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Where lots of Utah’s beauty had us looking down, in Colorado we were usually looking up, way up! Those snow-capped beauties had us gawking, mile after mile, some reaching 14,000 feet!

Black Canyon of the Gunnison National Park was an unexpected pleasure. Had my sister, Nancy, not suggested a visit I would have surely passed it by. The Gunnison River carved this deep canyon, so narrow in places that the sun never reaches the walls, giving it the name “Black Canyon”.

The so-called Painted Wall is 2,250 feet tall, Colorado’s tallest. This information board showed how it’s height compared to some of the worlds tallest buildings.

If you’re in the area I highly recommend a visit, especially if you have an America The Beautiful or other senior national landmark pass. Otherwise it’s $30 per vehicle, as are all national parks.

We did something I rarely do, pay for camping. I found that most national forest campgrounds in Colorado don’t open for the season until May 6th or even later (snow). Well, with the sun about to set and the town of Ouray making it clear “overnighters” on the streets of their town would receive a ticket and healthy fine, I called and nabbed a site at the Ridgway State Park, just 10 miles north of Ouray.

The campground was very nice. Thickly wooded, paved roads and site approaches, along with an electrical hookup, campfire ring and grill. My only complaint was that the trees blocked our view of the magnificent snow-capped mountains! Well, it did hurt to pay $28 per night, but I just considered it a special treat for the two nights we stayed!

Pretty fancy for an old Boondocker!

This is what those trees blocked from our view:

Ah, those Rockies!
Abby meanwhile, unimpressed with mountain landscapes, preferred to check out interesting odors left behind by previous campers.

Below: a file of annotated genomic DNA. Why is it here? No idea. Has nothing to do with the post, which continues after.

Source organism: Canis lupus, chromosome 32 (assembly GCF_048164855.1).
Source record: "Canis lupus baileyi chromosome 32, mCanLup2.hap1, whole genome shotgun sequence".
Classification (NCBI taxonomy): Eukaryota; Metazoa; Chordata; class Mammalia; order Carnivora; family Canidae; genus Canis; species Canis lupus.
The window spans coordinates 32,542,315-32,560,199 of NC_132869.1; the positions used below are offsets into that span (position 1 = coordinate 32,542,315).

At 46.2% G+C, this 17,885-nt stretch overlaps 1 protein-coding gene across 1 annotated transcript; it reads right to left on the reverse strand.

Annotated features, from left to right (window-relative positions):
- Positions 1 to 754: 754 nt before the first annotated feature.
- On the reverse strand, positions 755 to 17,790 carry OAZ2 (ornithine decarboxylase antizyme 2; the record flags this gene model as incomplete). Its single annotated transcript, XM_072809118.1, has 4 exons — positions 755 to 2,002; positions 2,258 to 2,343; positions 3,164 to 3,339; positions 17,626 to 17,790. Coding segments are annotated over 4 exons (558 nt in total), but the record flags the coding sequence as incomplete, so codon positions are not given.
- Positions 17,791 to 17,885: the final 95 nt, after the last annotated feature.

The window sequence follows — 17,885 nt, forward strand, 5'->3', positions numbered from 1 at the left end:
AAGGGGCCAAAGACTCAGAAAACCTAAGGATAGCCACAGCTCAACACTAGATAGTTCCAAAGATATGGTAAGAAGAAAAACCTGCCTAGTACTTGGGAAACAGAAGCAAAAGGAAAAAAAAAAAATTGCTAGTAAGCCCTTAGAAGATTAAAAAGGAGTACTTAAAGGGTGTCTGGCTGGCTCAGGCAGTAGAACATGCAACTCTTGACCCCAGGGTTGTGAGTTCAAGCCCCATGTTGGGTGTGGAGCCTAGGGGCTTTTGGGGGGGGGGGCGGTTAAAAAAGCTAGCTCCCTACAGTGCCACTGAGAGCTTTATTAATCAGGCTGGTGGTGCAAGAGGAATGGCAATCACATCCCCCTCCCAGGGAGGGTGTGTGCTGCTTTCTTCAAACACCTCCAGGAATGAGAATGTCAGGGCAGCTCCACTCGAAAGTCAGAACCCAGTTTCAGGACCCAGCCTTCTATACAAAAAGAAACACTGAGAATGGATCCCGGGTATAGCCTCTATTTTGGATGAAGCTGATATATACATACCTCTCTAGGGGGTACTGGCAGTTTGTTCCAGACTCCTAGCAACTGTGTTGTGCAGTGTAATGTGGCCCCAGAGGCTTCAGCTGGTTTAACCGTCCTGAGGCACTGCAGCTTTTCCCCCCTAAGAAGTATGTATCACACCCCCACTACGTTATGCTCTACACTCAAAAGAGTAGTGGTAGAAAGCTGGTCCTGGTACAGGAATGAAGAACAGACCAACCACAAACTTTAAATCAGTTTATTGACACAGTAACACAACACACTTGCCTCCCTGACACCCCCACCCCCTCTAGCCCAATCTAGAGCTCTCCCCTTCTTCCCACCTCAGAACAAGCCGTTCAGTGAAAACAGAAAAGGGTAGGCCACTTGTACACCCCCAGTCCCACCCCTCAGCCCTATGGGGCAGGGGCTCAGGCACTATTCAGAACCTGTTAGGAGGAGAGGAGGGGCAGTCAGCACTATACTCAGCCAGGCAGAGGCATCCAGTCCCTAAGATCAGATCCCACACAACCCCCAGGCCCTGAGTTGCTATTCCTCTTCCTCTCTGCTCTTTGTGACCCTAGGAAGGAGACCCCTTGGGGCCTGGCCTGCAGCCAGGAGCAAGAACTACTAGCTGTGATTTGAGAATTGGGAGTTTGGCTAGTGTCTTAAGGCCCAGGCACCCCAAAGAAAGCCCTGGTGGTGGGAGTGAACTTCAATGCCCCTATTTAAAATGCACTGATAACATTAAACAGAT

Ouray seems like a very nice mountain town. Abby enjoyed barking at another four-legged friend.

We found him/her grazing nonchalantly
just a block from downtown!

Telluride, as one would imagine, is the epitome of your little ski village. It is surrounded by towering mountains, of course.

Just outside Telluride and downtown activity.

Honestly, I envisioned Durango as another smallish ski village. Imagine my surprise when I found it to be a bustling city of nearly 20,000 residents! I really enjoyed Durango because…

Old historic Main Street had been transformed into a tourist haven with refaced old buildings, souvenir shops (of course — yes, I picked up the necessary t-shirt!) and dozens of restaurants and bars with extra tables and chairs extending out into the street!

Just 35 miles from the state border with New Mexico, Durango’s selection of Mexican food is an epicurean delight!

Of course the Durango–Silverton narrow gauge railroad adds a great touch to the city’s ambiance. Nothing compares to an old steam engine and cars to match!

The steam whistle completes
the package, doesn’t it!

Mountains, the Animas River, old Main Street and an active park kept us enjoying Durango for nearly a week! What a fun-filled city!

9 comments on “Colorado High — The Black Canyon, Ouray, Telluride to Durango

  1. Jenn jay says:

    Great job there Paul and interesting love the cat trips seeing the country so different to Australia take care happy travels Jenn jay


  2. Jody says:

    Excellent!! Continue safe travels and adventures!!

    Liked by 1 person

  3. Susan Hare says:

    Most excellent. Thank you!


    1. Thank you Susan!


  4. Wow, Durango looks like my kinda town! Enjoy!


    1. I really do love it. Quite a city!


  5. carloshidalgo0409 says:

    Keep on nomading!

    Liked by 1 person

    1. Thank you Carlos. Wonderful to hear from you!


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